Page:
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Andrew Pollock


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Wednesday, 02 July 2008

Is autofs maintained upstream?

The current autofs package in Debian unstable has twenty-nine patches applied to it.

The Ubuntu autofs package in Hardy Heron LTS has thirty patches applied to it (twenty-nine of them being the Debian ones).

We discovered a bug today in Hardy's autofs, which will undoubtedly also affect Debian's autofs as well, which is apparently fixed in the likes of Red Hat Enterprise Linux for something like four years.

So either Red Hat is doing a shoddy job of feeding patches back upstream, or upstream is doing a shoddy job of accepting them.

The fact that Debian has to carry twenty-nine patches suggests something is similarly wrong in our camp.

We've been finding various problems in autofs in our environment recently, and have accumulated maybe half a dozen patches or so in the last month. I'll have to make sure that they get fed back into Debian and Ubuntu at the very least. Given the nature of one of the bugs we found today, I have grave doubts about the code quality of autofs. I have to wonder if it's worth rewriting from scratch in Python or something.

[23:40] [debian] [permalink]

On microblogging

Now that Tim Connors has taken the lid off it, I feel I should opine on the matter.

Microblogging is just not terribly exciting for the reader. I don't see the point in aggregating it.

I don't particularly find Mikal's blatherings terribly exciting reading. I don't find Stewart's twitterings much fun either. I think Facebook's status updates are a better way to poll such things, myself, and it's where I confine my "microblogging" to.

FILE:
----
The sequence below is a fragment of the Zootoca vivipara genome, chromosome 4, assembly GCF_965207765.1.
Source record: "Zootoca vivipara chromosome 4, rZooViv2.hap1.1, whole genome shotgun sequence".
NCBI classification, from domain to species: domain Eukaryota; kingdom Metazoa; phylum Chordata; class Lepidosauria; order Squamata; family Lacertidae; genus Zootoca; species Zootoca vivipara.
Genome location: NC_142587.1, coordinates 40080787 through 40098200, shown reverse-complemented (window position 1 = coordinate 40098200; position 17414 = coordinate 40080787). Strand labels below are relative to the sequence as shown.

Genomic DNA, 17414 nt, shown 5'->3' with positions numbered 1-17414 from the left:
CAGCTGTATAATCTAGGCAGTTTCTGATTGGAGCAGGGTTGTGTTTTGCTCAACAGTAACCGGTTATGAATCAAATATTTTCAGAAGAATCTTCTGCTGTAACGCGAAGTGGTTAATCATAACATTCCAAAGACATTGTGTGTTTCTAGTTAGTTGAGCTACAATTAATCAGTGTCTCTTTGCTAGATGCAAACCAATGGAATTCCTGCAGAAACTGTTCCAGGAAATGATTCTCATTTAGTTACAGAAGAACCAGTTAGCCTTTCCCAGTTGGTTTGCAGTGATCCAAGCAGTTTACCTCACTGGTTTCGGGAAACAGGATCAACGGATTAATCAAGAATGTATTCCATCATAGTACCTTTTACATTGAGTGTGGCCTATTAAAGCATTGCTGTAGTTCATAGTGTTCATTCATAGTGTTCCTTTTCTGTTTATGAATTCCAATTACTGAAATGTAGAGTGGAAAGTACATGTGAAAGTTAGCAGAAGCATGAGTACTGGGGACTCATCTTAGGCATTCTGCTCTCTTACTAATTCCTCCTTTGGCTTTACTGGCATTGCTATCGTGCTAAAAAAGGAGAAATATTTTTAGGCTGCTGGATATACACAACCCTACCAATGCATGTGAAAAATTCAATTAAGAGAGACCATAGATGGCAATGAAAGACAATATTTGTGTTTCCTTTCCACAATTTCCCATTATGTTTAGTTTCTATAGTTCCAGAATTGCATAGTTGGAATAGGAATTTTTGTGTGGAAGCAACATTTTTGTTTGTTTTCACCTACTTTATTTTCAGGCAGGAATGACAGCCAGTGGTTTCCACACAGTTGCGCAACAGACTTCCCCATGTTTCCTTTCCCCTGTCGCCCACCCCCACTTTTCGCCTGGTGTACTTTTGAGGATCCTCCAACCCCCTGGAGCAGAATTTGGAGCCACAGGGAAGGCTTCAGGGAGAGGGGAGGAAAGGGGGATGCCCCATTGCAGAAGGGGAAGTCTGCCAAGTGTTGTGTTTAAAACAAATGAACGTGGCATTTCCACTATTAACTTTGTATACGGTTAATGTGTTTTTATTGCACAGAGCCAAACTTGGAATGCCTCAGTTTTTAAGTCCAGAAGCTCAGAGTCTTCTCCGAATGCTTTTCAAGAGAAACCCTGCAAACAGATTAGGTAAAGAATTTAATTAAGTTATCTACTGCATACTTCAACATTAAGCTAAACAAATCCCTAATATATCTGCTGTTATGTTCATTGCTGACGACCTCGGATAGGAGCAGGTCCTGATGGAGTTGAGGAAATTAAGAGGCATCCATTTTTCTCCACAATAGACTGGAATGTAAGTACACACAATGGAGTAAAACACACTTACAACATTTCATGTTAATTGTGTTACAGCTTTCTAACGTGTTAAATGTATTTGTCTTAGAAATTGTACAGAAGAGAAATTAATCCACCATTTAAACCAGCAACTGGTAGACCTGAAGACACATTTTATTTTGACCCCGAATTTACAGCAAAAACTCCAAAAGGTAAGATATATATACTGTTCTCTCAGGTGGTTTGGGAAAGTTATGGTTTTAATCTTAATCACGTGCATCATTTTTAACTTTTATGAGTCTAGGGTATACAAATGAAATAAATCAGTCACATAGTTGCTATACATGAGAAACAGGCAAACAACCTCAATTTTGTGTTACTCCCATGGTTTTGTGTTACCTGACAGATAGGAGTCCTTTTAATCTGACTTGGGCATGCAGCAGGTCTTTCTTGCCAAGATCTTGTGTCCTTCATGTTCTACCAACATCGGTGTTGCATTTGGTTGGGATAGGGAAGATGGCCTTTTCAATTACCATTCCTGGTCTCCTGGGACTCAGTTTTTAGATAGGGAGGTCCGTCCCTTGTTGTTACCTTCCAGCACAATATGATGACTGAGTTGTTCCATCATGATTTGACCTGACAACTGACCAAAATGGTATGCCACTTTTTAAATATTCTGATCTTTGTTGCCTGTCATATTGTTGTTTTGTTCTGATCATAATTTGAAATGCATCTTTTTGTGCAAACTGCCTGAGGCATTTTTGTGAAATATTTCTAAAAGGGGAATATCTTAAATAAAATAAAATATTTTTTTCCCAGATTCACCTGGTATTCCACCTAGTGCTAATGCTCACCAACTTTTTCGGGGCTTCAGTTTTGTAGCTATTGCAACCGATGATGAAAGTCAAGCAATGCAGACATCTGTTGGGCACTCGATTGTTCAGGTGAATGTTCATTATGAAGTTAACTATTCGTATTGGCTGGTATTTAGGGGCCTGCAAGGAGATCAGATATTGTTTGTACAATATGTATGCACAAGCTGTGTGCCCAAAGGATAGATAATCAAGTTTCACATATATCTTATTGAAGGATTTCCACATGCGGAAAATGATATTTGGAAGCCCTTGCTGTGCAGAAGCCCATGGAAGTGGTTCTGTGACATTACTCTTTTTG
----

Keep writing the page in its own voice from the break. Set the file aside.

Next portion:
I think one of the things that used to make reading blogs more worthwhile than reading mailing lists was the high signal-to-noise ratio. Back in the day, there was a bit of a "cost" or barrier to entry for writing a blog post. For most blogs, it wasn't as easy as writing an email. I still hand-craft my blog posts in HTML, so for me to write something, I have to have enough inclination to fire up an editor and write the words. Often I run out of motivation half way through a blog post, and just end up scrapping it. I'm sitting on a few more lengthy posts that I haven't managed to summon up the energy to write at all yet.

I think some of the "push-button publishing" out there is rapidly commoditising blogging, to the point where it becomes as easy or easier than writing an email. And we all know what happened to email...

Blogging for me is essentially a journal. I like to use it to refer back to. To share what I'm doing with others. Occasionally it can be cathartic. Often it's a substitute for going to work and telling my co-workers about what crazy geeky thing I've done in my spare time. Mostly it's for me. The fact that I choose to share it with the world is not really a primary motivating factor for me, it just makes it more accessible for me, and sometimes helpful for others.

[08:43] [tech] [permalink]